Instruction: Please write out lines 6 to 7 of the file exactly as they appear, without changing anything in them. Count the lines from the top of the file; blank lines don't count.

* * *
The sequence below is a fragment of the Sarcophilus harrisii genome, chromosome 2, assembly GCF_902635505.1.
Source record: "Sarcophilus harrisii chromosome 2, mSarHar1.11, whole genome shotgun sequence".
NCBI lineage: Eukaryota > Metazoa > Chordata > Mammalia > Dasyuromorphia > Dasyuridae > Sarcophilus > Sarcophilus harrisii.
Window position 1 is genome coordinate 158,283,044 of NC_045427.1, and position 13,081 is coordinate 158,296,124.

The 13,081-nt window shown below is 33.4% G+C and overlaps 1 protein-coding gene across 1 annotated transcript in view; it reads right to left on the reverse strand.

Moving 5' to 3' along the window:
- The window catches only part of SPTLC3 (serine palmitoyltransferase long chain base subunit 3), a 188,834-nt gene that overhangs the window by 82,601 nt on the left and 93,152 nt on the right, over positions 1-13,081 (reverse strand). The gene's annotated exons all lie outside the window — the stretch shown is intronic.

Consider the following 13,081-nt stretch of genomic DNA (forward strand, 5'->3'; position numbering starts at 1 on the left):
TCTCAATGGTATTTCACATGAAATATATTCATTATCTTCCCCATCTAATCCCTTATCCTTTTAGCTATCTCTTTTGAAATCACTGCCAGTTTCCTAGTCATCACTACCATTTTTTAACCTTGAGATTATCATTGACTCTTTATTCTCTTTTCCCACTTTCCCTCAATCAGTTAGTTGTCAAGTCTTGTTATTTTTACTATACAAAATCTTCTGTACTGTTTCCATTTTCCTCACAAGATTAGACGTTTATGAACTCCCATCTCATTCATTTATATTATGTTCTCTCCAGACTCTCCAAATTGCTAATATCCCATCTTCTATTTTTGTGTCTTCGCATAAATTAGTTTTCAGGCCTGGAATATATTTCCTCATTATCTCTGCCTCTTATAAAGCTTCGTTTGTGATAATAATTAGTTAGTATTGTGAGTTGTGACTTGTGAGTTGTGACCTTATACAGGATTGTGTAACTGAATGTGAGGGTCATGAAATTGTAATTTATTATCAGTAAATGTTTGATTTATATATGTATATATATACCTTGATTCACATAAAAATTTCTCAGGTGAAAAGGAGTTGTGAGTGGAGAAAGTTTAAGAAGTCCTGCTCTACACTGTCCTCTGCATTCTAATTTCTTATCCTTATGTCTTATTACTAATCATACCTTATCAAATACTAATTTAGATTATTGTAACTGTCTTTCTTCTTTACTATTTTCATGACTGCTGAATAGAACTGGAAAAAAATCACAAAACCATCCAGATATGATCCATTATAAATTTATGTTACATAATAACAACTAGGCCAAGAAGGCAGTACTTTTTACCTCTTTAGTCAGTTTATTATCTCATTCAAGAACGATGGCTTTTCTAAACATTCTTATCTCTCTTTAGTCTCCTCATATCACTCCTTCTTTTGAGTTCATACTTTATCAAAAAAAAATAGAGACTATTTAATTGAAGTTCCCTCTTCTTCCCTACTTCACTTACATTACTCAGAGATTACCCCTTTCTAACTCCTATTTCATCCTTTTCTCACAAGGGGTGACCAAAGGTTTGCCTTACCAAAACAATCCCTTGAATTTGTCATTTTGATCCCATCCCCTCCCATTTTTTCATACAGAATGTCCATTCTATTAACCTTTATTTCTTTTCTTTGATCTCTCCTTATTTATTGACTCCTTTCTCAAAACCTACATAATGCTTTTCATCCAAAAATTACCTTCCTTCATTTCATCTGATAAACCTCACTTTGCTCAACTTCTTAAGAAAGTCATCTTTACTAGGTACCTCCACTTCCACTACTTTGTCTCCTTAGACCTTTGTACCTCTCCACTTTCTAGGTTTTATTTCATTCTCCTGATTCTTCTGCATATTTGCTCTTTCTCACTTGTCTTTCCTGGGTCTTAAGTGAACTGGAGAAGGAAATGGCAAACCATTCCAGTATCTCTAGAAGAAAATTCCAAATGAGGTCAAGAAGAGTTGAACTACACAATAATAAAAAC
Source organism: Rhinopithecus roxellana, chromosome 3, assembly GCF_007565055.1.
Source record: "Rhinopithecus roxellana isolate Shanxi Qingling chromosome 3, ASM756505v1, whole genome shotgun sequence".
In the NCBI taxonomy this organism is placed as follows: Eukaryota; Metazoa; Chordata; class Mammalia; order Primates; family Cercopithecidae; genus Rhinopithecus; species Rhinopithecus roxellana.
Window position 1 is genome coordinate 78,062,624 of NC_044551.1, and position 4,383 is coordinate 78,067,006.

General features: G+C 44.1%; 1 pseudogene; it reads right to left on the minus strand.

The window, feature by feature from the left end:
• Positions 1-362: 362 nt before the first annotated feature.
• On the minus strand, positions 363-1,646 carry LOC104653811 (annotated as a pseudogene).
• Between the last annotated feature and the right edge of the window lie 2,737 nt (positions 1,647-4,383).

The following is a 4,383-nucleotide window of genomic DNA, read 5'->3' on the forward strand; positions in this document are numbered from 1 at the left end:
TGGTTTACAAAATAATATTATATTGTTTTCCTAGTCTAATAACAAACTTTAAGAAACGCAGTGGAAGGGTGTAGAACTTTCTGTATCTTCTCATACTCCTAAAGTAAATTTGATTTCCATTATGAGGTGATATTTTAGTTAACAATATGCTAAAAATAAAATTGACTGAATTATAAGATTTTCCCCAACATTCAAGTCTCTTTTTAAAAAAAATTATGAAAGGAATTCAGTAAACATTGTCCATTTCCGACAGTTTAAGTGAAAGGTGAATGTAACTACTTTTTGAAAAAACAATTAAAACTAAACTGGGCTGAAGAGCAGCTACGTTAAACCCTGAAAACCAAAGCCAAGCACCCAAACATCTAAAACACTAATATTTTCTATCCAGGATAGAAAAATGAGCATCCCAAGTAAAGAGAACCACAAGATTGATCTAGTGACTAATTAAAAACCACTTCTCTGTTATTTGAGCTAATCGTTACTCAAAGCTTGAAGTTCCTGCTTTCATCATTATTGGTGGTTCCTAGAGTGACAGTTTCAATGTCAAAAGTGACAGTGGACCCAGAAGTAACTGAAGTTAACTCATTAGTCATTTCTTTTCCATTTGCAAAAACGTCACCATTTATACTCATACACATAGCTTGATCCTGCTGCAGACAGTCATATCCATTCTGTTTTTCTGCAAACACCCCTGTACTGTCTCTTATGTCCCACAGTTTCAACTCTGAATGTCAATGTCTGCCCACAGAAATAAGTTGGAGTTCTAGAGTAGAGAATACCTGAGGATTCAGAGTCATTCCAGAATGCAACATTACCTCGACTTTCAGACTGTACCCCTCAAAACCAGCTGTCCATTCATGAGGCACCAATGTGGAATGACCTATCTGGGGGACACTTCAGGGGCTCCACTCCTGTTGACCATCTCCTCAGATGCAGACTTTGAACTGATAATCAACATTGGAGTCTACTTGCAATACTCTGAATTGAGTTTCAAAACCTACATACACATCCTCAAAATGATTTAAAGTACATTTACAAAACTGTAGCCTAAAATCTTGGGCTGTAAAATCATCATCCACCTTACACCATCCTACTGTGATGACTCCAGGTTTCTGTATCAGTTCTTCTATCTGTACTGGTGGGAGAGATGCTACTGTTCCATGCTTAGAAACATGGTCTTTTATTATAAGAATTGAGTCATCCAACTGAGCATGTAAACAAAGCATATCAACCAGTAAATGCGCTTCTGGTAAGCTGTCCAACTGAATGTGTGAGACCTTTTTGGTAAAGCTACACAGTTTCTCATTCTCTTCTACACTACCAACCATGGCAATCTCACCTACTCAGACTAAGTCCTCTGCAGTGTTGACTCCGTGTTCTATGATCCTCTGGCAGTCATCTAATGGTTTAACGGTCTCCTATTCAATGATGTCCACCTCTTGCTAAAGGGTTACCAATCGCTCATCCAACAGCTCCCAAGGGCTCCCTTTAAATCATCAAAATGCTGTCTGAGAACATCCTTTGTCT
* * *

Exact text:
Moving 5' to 3' along the window:
- The window catches only part of SPTLC3 (serine palmitoyltransferase long chain base subunit 3), a 188,834-nt gene that overhangs the window by 82,601 nt on the left and 93,152 nt on the right, over positions 1-13,081 (reverse strand). The gene's annotated exons all lie outside the window — the stretch shown is intronic.